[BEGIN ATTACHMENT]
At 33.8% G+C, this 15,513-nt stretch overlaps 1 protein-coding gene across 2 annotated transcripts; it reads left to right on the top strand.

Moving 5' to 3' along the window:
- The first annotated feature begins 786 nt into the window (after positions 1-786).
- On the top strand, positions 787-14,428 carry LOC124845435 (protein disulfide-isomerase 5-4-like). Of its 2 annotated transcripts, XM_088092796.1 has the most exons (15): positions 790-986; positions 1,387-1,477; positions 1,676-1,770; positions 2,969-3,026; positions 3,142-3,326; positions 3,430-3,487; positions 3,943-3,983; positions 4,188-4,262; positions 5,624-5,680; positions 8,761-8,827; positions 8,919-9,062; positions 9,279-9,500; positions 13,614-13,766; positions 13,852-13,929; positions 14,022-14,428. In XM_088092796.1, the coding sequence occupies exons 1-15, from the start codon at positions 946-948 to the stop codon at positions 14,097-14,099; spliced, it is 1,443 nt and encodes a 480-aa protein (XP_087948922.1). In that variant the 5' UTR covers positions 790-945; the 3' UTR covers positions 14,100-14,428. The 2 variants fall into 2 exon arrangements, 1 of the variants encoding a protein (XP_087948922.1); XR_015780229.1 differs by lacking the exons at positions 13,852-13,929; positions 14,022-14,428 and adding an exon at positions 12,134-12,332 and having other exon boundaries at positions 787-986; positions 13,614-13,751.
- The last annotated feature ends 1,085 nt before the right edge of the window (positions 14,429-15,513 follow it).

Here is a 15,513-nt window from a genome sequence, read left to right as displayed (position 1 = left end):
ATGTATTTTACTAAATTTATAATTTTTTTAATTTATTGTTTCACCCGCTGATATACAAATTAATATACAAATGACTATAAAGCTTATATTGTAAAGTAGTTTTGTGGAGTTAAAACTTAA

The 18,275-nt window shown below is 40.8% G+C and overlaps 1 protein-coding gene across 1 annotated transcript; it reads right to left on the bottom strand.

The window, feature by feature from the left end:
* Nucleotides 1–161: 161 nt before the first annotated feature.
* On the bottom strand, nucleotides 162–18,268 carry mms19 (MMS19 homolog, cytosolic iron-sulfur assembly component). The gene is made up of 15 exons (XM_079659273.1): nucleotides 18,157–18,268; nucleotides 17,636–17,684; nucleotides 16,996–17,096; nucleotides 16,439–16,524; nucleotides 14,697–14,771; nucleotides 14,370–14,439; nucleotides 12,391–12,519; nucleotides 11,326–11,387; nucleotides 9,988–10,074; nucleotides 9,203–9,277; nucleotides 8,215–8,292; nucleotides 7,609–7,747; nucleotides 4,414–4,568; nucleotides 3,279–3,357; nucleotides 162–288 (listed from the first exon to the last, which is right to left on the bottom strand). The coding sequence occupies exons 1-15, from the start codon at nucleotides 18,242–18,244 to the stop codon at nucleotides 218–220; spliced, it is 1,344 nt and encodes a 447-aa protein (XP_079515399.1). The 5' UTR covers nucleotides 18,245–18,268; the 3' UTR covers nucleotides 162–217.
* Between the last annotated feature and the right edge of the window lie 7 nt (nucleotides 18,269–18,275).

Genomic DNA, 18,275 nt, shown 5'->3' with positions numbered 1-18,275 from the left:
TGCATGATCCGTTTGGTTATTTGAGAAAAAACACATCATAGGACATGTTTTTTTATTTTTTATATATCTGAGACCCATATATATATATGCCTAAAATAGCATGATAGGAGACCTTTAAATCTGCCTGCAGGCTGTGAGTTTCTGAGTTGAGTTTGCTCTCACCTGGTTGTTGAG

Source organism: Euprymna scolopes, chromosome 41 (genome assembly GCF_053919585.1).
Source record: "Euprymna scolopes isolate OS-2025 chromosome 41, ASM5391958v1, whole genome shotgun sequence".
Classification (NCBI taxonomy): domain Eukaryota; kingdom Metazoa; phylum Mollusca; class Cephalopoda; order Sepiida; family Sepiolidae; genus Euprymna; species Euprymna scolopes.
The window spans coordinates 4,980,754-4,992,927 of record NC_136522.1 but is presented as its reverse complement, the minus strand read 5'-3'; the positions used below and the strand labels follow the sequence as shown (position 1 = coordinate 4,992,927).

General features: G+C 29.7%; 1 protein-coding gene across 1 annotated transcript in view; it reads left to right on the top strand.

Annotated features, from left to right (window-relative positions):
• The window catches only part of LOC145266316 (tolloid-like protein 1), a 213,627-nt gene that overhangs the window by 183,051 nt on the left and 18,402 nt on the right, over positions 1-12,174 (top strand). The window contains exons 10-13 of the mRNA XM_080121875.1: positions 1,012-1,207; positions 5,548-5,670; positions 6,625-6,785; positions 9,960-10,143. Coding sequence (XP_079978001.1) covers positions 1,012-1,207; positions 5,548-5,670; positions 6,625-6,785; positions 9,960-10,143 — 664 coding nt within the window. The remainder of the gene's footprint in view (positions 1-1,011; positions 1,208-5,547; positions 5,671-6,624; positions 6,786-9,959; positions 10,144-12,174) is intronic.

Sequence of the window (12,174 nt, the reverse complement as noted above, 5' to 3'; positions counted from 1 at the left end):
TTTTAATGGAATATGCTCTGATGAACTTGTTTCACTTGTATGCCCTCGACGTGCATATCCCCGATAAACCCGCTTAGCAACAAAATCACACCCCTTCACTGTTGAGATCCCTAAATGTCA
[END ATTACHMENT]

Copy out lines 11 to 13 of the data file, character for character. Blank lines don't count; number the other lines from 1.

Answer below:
* On the bottom strand, nucleotides 162–18,268 carry mms19 (MMS19 homolog, cytosolic iron-sulfur assembly component). The gene is made up of 15 exons (XM_079659273.1): nucleotides 18,157–18,268; nucleotides 17,636–17,684; nucleotides 16,996–17,096; nucleotides 16,439–16,524; nucleotides 14,697–14,771; nucleotides 14,370–14,439; nucleotides 12,391–12,519; nucleotides 11,326–11,387; nucleotides 9,988–10,074; nucleotides 9,203–9,277; nucleotides 8,215–8,292; nucleotides 7,609–7,747; nucleotides 4,414–4,568; nucleotides 3,279–3,357; nucleotides 162–288 (listed from the first exon to the last, which is right to left on the bottom strand). The coding sequence occupies exons 1-15, from the start codon at nucleotides 18,242–18,244 to the stop codon at nucleotides 218–220; spliced, it is 1,344 nt and encodes a 447-aa protein (XP_079515399.1). The 5' UTR covers nucleotides 18,245–18,268; the 3' UTR covers nucleotides 162–217.
* Between the last annotated feature and the right edge of the window lie 7 nt (nucleotides 18,269–18,275).

Genomic DNA, 18,275 nt, shown 5'->3' with positions numbered 1-18,275 from the left: